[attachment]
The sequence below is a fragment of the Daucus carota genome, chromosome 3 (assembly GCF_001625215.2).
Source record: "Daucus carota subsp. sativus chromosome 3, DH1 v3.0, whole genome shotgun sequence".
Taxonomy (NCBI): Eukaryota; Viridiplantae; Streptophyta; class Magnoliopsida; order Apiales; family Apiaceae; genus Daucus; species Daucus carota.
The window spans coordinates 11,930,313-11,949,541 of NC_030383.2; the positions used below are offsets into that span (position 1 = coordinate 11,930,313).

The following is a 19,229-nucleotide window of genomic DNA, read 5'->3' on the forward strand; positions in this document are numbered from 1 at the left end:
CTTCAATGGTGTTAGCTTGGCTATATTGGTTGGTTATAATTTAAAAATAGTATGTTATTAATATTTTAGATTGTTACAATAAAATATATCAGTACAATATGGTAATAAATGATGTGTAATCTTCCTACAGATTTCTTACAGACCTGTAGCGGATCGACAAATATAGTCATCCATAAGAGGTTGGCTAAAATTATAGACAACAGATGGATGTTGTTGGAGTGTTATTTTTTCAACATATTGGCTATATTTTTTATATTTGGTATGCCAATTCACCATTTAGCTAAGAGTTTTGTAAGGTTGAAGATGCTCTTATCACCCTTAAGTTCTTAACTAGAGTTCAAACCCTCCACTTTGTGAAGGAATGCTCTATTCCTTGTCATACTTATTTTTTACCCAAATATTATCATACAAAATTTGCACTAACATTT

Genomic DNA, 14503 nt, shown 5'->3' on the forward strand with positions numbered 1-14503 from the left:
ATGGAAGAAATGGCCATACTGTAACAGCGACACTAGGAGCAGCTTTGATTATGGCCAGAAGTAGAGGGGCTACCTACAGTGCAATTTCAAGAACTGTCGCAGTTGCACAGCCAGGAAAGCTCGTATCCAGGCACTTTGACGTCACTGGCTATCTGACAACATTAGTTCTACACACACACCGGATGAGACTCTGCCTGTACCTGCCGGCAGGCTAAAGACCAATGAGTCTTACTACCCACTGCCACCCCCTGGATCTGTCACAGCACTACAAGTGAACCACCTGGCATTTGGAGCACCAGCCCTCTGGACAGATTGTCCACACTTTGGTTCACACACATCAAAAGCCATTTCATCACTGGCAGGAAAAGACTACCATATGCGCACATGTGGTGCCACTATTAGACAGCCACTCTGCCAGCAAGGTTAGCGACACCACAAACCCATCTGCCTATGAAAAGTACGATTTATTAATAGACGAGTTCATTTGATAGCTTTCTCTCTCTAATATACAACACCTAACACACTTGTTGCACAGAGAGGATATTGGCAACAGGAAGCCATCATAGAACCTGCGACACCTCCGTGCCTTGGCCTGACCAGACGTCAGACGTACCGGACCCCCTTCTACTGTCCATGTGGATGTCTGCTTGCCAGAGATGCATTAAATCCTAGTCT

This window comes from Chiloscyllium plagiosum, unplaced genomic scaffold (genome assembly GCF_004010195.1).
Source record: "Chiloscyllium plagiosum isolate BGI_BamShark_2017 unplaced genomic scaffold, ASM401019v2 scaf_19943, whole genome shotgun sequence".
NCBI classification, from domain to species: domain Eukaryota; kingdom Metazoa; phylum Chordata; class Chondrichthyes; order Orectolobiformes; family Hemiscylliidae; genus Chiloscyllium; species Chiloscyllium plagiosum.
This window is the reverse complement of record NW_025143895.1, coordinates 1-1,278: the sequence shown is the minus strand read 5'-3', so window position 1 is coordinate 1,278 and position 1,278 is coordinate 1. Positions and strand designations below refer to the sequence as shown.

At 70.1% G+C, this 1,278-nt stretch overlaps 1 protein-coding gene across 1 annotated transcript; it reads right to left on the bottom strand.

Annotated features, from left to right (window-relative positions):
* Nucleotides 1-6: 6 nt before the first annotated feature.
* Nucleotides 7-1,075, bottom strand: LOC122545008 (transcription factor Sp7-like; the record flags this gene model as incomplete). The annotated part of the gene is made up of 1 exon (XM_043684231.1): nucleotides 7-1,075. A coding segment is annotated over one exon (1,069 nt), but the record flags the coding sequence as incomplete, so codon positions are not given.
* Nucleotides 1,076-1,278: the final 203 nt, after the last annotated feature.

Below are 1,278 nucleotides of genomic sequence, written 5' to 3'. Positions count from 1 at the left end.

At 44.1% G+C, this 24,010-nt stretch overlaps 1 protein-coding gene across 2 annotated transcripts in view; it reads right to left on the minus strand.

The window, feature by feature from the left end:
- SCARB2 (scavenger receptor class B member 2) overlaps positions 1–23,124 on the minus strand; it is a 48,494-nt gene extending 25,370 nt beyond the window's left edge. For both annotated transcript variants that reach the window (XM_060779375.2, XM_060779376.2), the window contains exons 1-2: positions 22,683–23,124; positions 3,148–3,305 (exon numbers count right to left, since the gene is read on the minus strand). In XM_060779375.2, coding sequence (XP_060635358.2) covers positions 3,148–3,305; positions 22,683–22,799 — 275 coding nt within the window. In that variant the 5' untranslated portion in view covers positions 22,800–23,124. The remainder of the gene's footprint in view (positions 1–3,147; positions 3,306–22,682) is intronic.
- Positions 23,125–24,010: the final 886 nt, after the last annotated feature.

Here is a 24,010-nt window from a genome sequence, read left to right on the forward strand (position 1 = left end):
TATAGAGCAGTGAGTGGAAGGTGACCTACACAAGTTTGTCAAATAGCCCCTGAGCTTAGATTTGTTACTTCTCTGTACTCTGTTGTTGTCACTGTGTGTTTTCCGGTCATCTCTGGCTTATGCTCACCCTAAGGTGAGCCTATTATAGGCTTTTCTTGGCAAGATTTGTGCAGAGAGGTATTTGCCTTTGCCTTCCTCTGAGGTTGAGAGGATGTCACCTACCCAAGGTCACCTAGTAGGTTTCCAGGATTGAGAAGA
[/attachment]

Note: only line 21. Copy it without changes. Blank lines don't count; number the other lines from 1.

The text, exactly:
- SCARB2 (scavenger receptor class B member 2) overlaps positions 1–23,124 on the minus strand; it is a 48,494-nt gene extending 25,370 nt beyond the window's left edge. For both annotated transcript variants that reach the window (XM_060779375.2, XM_060779376.2), the window contains exons 1-2: positions 22,683–23,124; positions 3,148–3,305 (exon numbers count right to left, since the gene is read on the minus strand). In XM_060779375.2, coding sequence (XP_060635358.2) covers positions 3,148–3,305; positions 22,683–22,799 — 275 coding nt within the window. In that variant the 5' untranslated portion in view covers positions 22,800–23,124. The remainder of the gene's footprint in view (positions 1–3,147; positions 3,306–22,682) is intronic.